CONCERNED residents have vowed to continue their fight against controversial plans for 280 homes in their village.

Applicants Brian and Eileen Lumber and David Weeley have resubmitted their application for the homes, on a site south of Thorpe Road, Weeley, to Tendring Council after planners decided not to contest an appeal.

Planning officers have now recommended the plans, which include a new primary school, 56-place early years nursery, offices and public open space, for approval.

Tendring Council originally refused the blueprints in November, but it decided not to defend the decision after the applicants lodged an appeal earlier this year.

The council decided not to contest the appeal following legal advice from a QC, which was given in a behind-closed-doors session of the planning committee.

A spokesman for the council said the decision was considered in private due to the confidential nature of the legal advice and that it had the potential to be relevant for other planning matters in the district.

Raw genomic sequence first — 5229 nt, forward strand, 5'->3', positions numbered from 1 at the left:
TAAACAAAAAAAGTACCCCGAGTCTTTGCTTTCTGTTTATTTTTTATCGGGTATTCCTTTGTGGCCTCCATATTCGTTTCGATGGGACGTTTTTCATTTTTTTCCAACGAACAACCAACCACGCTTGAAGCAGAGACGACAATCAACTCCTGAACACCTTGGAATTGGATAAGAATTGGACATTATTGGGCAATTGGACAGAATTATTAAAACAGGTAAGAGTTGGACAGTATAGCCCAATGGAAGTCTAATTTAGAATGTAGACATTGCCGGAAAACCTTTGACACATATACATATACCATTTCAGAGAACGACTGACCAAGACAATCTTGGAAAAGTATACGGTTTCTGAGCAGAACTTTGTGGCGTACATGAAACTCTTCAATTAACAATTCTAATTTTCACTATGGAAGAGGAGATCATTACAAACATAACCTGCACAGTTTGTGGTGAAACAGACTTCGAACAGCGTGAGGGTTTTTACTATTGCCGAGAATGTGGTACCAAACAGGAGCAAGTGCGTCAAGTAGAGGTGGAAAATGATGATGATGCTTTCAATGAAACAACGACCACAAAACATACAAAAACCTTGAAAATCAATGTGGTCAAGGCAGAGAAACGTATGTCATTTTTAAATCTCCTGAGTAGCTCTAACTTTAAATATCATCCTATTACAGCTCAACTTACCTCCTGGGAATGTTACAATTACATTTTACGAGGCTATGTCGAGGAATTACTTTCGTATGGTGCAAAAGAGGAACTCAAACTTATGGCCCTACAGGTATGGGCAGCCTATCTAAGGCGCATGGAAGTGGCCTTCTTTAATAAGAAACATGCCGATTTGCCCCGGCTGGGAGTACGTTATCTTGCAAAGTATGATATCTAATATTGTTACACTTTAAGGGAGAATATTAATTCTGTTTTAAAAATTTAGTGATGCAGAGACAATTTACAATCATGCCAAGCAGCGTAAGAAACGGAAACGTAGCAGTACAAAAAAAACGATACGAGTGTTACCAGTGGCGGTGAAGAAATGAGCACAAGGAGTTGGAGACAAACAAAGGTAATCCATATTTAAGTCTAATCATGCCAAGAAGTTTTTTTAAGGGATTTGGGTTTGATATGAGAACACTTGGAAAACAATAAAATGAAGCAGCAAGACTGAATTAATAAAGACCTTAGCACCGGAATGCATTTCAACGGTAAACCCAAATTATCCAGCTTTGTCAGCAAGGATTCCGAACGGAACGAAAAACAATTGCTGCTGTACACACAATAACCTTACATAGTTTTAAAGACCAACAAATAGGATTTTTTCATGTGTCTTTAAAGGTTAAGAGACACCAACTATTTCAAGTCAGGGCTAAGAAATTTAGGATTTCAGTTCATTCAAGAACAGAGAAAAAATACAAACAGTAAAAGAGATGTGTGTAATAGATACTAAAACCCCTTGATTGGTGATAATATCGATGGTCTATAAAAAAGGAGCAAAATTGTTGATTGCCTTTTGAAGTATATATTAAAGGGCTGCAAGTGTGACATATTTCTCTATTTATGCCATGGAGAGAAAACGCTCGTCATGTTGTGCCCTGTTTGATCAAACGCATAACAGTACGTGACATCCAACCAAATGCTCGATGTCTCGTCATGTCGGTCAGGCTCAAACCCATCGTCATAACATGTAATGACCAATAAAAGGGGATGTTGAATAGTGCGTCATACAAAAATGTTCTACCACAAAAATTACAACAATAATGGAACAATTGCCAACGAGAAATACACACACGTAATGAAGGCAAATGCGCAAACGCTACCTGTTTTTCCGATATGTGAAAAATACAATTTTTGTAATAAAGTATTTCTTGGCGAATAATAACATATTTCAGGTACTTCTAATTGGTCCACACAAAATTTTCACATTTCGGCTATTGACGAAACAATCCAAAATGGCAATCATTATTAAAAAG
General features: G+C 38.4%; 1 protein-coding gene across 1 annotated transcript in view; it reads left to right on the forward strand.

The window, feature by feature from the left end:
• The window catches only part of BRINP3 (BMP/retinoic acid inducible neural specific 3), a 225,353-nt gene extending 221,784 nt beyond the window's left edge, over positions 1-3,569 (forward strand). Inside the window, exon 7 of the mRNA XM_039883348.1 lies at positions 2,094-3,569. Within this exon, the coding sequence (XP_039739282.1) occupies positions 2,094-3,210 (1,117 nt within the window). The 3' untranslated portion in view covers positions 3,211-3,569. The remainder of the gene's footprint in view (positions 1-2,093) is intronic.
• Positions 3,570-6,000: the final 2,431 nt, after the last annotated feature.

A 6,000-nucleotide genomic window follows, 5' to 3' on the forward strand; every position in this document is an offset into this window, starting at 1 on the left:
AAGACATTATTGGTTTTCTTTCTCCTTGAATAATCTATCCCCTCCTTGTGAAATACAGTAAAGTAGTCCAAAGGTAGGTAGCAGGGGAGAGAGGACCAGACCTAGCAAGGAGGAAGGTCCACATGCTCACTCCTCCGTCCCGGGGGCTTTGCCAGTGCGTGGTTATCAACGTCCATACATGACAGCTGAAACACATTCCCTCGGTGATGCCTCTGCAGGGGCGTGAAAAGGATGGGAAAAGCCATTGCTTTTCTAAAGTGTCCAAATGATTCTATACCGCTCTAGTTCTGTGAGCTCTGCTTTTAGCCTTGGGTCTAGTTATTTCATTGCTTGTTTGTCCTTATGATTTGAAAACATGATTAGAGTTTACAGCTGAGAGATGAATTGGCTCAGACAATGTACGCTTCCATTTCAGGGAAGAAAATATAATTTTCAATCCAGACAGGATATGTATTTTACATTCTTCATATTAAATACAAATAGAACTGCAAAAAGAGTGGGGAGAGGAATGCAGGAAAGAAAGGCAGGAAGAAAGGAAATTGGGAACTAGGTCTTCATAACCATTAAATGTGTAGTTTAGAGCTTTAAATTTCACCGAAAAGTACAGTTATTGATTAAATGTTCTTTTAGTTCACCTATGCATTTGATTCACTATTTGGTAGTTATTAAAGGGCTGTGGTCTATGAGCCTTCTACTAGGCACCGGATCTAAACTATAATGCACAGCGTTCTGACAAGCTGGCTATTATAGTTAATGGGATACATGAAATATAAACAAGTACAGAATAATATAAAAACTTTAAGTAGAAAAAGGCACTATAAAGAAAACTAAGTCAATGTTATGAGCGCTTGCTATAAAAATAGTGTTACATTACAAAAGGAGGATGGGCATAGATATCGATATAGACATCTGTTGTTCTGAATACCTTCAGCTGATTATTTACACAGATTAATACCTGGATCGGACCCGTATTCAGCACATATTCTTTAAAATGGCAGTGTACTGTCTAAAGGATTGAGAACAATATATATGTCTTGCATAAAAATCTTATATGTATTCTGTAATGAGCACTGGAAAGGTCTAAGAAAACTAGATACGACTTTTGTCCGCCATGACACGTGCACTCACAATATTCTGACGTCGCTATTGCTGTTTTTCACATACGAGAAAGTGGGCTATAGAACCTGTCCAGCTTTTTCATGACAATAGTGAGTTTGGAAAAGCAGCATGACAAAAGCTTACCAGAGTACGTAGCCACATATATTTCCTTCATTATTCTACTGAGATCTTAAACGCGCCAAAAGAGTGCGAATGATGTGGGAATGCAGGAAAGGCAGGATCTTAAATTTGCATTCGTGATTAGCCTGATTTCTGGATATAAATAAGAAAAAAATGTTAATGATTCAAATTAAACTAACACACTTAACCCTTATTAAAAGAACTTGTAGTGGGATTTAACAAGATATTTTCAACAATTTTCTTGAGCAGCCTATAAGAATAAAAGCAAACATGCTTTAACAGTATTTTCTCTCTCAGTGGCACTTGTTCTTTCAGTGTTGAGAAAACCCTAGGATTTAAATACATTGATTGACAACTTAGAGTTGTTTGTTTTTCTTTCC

The new plans were due to be debated by the planning committee at Weeley Council Chambers last week.

But the meeting has been postponed until Monday at 6pm, so the large number of concerned residents can be accommodated at the larger Clacton Town Hall.

Weeley and Tendring councillor Peter Harris said “Feelings among residents are running very high – there is a determination to fight this application all the way.

“This development will change our village community forever and destroy irreplaceable habitats for some rare species and sites of biodiversity.

“This is massively important to Weeley and its surrounding areas.

“I would urge all concerned residents to come along to the meeting on Monday. It could be your last chance to help stop these plans.

“Barleyfields should never have been included in the emerging local plan. It is an historic site dating back to Napoleonic times, which will require an archaeological dig but that could be lost forever.

“The proposed new rail footbridge is huge, ugly and more like a structure you’d see over the M25. It’s definitely not something you want to see in the countryside.”